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I can’t exactly explain the connection, but somehow, I equate the amaryllis with hope. I’d sent one to a friend with breast cancer as a “no special reason” gift, and she reported to me how hopeful it made her feel, something green like that in the middle of winter. She died, and I bought one (the bulb, in a kit), for myself the following Christmas, and it became hopeful for me as well, the green blade rising (that references a hymn) when everything outside was dead, cold, white . . . I’ve given a number of these as gifts for these sorts of reasons, and everyone seems to have a similar response.

"White Amaryllis" by Kay Smith

“White Amaryllis” by Kay Smith


The amaryllis bulb, dumb as dirt,
inert, how can anything spring
from this clod, this stone,
the pit of some subtropical,
atypical, likely inedible fruit?
But it does: out of the dark
earth, two shoots, green
flames in December,
despite the short days,
the Long Night Moon
flooding the hard ground.
Nothing outside grows;
even small rodents
are burrowed in
the silent nights.

Then, one morning—
a single stalk,
then a bud
that swells, bells
full sail, full-bellied,
the skin grows thin,
tighter, until it splits:
heralds the night
will not be endless,
that dawn will blossom,
pearly and radiant,
and two white
trumpets unfold, sing
their sweet song,
their Hallelujah chorus,
sing carols in the thin cold air,
and our mouths say O and O and O.

~ first published in Confluence, Copyright © 2001, Barbara Crooker. All rights reserved.


"Still Life with Amaryllis, Evening" by James Aponovich (2012)/Clark Gallery

“Still Life with Amaryllis, Evening” by James Aponovich (2012)/Clark Gallery

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Now, please leave your poetry links with Mr. Linky, and don’t forget to add the title of your poem or book in parentheses after your name. I will update this post with your info throughout the day.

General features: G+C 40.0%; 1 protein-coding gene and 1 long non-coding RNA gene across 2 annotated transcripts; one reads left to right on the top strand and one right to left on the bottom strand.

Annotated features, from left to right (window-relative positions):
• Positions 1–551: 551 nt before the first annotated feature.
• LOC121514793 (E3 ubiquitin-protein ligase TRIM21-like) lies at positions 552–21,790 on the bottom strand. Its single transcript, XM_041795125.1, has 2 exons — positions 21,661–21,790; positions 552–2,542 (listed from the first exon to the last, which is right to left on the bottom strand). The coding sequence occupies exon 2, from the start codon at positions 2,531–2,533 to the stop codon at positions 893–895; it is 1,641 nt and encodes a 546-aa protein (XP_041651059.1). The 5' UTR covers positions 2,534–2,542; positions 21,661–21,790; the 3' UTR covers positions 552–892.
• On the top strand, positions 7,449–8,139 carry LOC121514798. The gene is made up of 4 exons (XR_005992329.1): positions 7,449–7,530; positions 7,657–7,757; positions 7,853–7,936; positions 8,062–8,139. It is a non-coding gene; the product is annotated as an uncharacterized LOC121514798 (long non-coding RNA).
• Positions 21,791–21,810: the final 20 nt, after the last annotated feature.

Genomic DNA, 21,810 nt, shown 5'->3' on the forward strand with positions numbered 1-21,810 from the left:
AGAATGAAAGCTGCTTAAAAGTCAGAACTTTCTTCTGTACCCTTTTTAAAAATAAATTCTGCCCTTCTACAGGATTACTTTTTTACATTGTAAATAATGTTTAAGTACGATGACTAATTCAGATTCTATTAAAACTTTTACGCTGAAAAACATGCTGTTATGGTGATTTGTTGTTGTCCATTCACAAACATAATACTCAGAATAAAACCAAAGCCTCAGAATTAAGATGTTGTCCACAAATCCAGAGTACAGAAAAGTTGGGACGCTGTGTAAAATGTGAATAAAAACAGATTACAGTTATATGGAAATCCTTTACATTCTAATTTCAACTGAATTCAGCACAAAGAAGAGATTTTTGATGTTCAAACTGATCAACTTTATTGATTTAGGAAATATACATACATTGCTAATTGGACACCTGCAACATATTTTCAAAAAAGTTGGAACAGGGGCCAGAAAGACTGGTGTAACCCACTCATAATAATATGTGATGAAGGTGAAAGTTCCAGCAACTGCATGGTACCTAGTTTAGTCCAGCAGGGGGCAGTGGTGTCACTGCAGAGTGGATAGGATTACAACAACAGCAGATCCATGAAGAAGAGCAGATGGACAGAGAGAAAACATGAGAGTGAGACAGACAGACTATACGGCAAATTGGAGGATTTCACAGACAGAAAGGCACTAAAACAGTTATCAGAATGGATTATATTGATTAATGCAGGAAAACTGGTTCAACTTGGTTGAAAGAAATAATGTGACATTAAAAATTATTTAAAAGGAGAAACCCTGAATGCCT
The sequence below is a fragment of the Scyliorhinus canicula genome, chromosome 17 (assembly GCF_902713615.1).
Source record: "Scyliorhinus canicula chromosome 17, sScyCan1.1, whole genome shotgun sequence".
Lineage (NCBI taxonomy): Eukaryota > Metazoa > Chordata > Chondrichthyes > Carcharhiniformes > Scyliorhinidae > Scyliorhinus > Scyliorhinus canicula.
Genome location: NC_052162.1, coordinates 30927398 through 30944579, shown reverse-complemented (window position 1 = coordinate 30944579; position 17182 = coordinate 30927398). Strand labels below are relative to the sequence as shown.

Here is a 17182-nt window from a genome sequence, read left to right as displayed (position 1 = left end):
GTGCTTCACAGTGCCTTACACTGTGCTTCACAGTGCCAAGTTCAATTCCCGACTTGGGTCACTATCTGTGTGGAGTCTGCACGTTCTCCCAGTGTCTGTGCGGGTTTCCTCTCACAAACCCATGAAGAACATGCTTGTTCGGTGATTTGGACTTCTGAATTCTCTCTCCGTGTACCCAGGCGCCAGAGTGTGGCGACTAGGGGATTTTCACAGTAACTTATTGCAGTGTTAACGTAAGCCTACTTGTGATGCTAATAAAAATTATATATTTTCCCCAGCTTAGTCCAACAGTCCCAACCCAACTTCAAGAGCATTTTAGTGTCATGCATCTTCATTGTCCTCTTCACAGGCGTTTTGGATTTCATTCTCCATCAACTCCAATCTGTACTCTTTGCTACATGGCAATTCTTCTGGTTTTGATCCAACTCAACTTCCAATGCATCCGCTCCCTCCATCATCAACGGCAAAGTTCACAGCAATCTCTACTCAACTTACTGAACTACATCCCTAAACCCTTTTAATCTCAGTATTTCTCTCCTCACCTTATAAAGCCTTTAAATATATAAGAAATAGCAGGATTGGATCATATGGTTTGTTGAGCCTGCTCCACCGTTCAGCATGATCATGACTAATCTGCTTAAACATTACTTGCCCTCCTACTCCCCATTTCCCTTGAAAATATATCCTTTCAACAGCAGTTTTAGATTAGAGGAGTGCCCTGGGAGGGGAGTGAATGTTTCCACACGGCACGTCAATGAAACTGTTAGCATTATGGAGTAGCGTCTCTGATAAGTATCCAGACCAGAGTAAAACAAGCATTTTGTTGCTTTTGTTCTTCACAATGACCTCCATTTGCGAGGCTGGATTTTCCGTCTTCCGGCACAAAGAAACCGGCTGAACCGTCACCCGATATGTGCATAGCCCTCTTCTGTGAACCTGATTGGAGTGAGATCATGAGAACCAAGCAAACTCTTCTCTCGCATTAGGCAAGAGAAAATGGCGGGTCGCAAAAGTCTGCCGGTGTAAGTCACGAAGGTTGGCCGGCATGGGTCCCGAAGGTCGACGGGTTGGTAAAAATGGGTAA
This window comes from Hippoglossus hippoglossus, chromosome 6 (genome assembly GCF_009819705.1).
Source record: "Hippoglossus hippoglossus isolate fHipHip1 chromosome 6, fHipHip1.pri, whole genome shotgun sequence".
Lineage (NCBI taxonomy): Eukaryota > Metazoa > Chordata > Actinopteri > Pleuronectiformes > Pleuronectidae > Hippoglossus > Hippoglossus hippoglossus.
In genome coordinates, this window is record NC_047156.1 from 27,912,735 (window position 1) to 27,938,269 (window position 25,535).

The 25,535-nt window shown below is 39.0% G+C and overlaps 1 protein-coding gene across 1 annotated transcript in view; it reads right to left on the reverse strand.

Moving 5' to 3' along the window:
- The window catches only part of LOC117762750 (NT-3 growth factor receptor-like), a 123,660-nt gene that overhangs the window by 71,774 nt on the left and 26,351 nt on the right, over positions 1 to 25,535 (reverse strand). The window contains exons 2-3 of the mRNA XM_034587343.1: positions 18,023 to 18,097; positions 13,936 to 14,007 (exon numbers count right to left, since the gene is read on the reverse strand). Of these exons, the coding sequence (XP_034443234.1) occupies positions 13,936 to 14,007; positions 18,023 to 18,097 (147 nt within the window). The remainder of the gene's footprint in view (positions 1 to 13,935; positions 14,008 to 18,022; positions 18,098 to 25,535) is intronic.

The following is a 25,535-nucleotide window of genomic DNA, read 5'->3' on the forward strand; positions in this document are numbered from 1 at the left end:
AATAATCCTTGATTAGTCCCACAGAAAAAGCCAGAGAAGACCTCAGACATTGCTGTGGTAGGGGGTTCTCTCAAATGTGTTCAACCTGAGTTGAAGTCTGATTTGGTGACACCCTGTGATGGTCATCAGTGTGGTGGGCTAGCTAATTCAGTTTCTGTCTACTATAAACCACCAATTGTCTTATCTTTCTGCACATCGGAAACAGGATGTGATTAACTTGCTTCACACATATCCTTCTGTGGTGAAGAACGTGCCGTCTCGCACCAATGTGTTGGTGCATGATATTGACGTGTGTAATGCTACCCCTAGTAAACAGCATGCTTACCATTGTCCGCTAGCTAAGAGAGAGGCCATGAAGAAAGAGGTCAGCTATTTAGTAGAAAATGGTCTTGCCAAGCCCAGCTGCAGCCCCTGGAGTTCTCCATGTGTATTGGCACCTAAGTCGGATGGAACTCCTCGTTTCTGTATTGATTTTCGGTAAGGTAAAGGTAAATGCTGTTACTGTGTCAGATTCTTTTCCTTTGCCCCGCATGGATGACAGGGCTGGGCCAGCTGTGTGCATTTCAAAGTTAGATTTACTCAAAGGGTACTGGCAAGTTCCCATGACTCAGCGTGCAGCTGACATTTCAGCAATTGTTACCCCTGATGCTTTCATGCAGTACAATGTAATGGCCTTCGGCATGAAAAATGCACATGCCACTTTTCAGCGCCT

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1. Iza Trapani (Pet Names)

2. Jeff @ NC Teacher Stuff (Waterloo Sunset)

3. Laura Purdie Salas (Cherries in the Sun)

4. Laura Purdie Salas (15 Words or Less)

5. Diane Mayr (Spark)

6. Kurious Kitty (A Robert Frost Christmas Card)

7. KK’s Kwotes (Robert Frost)

8. Matt Forrest Esenwine (Not So Easy)

9. Steve Petersen (This Happens)

10. Linda Baie (Robert Louis Stevenson)

11. Robyn Hood Black (A Christmas Carol’s 170th Birthday)

12. Violet Nesdoly (Ben’s Quilt)

13. Charles Ghigna (The Snooze Cruise, Picking Out a Christmas Tree)

14. Vikram Madan (An original poem inspired by Renee LaTulippe’s ‘Bitter Snits’)

15. April Halprin Wayland/Teaching Authors (Winter Solstice: Girl Talking to the Sun)

16. Matt Goodfellow (Jean Genies)

17. Matt Goodfellow (ADVENTure)

18. Matt Goodfellow (Miss Bouquet’s End of Year  Class Comments)

19. Greg Pincus (Visit from Ken Nesbitt)

20. Laura Shovan (new postcard poem, The Mosquito)

21. Poem Farm (Look Up)

22. Tabatha (Walt Whitman)

23. Myra @ Gathering Books (Self Knowledge by Kahlil Gibran)

24. Janet (Bright Field)

25. Mary Lee (Ending ‘Self Esteem Week’)

25. Tara @ A Teaching Life (Visiting The Poem Farm: Indian Summer)

26. Donna (Deck the Hulls)

27. Liz Steinglass (Spark 18: Red Dress)

28. Heidi Mordhorst (Spark 18: We Be)

29. Margaret (Classroom poems inspired by Dickinson’s ‘There’s a Certain Slant of Light’)

30. Shelf-employed (original STEM haiku)

31. Doraine Bennett (The Snowflake)

32. Bridget Magee (Off to the Library)

33. Jone (Draw by Amy Ludwig VanDerwater)

34. Little Willow (Starlings in Winter by Mary Oliver)

35. Sylvia Vardell/Poetry Friday Anthology (Christmas Is by George Ella Lyon)

36. Sylvia Vardell/Poetry for Children (Bib of Christmas Poetry)

37. Jeannine Atkins (National Geographic Book of Animal Poetry)

38. JoAnn Early Macken (Meteor Shower)

39. Janet Squires (The World’s Greatest Poems by J. Patrick Lewis)

40. Lorie Ann Grover (Directed)

41. Joy Acey (Christmas Star)

42. Ruth (This Peace)

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♥ For more about Barbara Crooker’s work, please visit her Official Website.

♥ Other Barbara poems at Alphabet Soup:

This will be my last Poetry Friday post for 2012. Thanks for joining us today and for visiting this past year. I appreciate all your poetry love and look forward to sharing more tasty poems in 2013. Have a joyful, supremely delicious holiday!!